|The Imitation of Christ by Thomas à Kempis, Book III Chapter VI: ”The Proof of a True Lover” (third entry)
This chapter has Christ speaking much about the wiles of the devil and what a true disciple needs to do to combat the machinations of the evil one. A firm resolution to do the good is a gift of the Holy Spirit called fortitude. Whether reactive to temptation or proactive toward evangelization, we must be mindful of our duty toward God and neighbor.
|Today’s First Reading, Acts 18:23-28
Today’s first reading offers a little side note to Paul’s ministry. An Alexandrian Jew named Apollos is “speak[ing] boldly in the synagogue” about Jesus in Ephesus. Paul has already left, but apparently his companions, spouses Priscilla and Aquila, have remained behind there. They fill in some gaps for Apollos by “tak[ing] him aside and explain[ing] to him the Way (of God) more accurately.” He must have been grateful for this instruction as he immediately wishes to share the entirety of the Good News in Achaia which encompassed Athens and Corinth. There he contested with the Jewish religious class while preaching to the public “establishing from the scriptures that the Christ is Jesus.”
Apollos was not going to let the push back he was receiving from the Jews dim in the slightest his resolution to preach the fullness of truth he had just received from Paul’s companions. One can imagine the Jews trolling (as we say these days) this newcomer as he attempts to catechize and evangelize this populace. He knew the people well as he also was a Greek. Undoubtedly the more persuasive he was, the more the professional religious crowd grew irritated and demonstrative. The devil certainly had reason to be concerned about the wild success this new movement was having. Thus, the attacks on Apollos, just as Peter, Paul, and the other apostles had experienced, are no surprise. Fortitude in the face of the temptation to be uncharitable or to quit were needed then as now. Where does the power to combat this lie? In the Word. The Christ is Jesus. All of Scripture speaks of the coming of the Messiah (remember the apostolic Christians only had the Hebrew Scriptures, our Old Testament). We, too, should have recourse to Scripture and Tradition (the entirely of divine revelation, which is the Word, that is, Jesus) to stand firm in the truth and refute those who would lead others astray. Know it well!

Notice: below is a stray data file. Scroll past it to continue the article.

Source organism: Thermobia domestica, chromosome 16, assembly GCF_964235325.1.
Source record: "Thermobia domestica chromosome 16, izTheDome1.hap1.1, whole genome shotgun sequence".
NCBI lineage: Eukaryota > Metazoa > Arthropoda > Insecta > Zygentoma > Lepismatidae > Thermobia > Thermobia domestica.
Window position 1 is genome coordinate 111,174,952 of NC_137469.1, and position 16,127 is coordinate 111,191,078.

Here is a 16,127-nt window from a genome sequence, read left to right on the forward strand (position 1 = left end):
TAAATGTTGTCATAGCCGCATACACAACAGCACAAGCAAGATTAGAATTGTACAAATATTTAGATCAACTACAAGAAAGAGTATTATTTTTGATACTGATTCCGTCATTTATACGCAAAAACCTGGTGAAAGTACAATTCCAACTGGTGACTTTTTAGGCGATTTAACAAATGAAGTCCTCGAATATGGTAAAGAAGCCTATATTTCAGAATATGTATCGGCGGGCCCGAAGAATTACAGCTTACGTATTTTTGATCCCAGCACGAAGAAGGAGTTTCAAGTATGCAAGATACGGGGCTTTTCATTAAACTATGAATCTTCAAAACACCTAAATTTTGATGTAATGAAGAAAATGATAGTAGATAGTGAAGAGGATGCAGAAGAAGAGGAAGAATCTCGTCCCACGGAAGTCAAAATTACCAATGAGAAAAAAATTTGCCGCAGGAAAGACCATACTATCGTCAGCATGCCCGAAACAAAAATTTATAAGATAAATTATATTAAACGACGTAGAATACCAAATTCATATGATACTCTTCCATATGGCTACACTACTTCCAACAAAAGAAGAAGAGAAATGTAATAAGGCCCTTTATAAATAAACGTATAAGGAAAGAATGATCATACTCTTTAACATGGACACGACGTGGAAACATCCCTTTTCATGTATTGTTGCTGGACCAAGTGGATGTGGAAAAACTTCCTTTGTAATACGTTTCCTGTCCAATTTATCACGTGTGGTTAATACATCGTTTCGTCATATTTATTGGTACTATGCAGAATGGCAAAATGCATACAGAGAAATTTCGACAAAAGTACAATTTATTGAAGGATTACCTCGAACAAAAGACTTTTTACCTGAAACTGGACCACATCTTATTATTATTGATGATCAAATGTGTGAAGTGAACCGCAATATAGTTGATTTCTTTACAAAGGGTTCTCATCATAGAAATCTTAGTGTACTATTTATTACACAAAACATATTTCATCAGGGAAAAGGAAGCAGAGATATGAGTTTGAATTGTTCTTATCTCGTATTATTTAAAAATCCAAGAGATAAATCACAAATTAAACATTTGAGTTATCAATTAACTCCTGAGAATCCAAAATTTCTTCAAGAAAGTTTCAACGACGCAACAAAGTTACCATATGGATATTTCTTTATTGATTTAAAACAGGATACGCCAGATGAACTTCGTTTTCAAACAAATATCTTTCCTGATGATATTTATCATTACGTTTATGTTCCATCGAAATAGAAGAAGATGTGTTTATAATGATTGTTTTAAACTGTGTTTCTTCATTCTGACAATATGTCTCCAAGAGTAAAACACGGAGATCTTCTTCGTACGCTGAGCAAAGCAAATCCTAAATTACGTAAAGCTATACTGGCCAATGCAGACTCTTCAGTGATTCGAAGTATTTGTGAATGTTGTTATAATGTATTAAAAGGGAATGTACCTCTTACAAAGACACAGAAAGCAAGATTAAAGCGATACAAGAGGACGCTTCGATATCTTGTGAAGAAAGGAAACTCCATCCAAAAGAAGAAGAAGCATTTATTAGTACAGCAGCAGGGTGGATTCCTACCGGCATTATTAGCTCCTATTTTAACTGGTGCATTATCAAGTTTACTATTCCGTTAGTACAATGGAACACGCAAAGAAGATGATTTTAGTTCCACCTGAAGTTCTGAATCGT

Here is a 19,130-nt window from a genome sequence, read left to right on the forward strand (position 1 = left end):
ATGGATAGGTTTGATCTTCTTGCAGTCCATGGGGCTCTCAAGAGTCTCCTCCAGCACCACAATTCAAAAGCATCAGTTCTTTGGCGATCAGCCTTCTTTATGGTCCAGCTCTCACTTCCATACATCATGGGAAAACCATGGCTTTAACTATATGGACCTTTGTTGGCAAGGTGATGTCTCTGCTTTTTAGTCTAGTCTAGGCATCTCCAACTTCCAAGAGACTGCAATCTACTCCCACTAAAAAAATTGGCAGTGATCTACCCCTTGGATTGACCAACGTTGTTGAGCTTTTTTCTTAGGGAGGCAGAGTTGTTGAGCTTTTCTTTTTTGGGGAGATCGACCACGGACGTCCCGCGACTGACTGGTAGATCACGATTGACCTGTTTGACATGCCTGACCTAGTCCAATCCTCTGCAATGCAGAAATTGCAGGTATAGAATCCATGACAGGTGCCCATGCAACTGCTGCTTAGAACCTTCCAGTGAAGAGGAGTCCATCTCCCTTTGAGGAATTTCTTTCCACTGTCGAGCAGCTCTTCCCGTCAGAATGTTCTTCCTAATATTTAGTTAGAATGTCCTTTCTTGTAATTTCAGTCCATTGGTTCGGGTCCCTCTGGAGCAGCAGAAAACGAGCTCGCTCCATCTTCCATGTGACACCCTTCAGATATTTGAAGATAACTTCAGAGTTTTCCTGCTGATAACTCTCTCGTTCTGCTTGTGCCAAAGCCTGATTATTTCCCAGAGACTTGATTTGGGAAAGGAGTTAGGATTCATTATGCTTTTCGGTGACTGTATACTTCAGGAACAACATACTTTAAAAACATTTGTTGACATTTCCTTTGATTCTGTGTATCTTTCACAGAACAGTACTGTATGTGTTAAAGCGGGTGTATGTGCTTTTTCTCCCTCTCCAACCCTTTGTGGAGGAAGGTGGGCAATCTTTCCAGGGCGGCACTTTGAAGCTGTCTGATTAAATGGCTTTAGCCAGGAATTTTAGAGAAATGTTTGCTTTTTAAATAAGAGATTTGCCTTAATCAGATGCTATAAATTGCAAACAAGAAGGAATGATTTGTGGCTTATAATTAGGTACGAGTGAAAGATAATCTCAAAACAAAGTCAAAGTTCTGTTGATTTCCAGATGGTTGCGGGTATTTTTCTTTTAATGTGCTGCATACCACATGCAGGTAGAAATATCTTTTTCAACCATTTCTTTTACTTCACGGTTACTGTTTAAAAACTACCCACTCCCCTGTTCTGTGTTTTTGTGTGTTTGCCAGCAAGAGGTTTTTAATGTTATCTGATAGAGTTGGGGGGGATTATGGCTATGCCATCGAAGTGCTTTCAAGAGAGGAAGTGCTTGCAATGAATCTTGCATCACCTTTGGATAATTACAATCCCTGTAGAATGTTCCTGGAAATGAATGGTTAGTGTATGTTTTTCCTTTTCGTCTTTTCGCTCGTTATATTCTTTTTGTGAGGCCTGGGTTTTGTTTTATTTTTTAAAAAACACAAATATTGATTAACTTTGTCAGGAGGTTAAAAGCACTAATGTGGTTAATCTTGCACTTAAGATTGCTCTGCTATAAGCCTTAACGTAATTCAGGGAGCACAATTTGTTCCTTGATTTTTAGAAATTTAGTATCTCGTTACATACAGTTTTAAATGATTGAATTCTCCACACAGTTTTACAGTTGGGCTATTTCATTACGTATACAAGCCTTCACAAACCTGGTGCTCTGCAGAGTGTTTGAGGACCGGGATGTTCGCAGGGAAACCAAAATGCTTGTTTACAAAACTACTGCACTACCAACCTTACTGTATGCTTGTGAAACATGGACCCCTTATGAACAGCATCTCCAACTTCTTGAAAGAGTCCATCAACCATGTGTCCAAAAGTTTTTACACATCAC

All scripture is inspired by God and is useful for teaching, for refutation, for correction, and for training in righteousness, so that one who belongs to God may be competent, equipped for every good work. (2 Tim 3:16)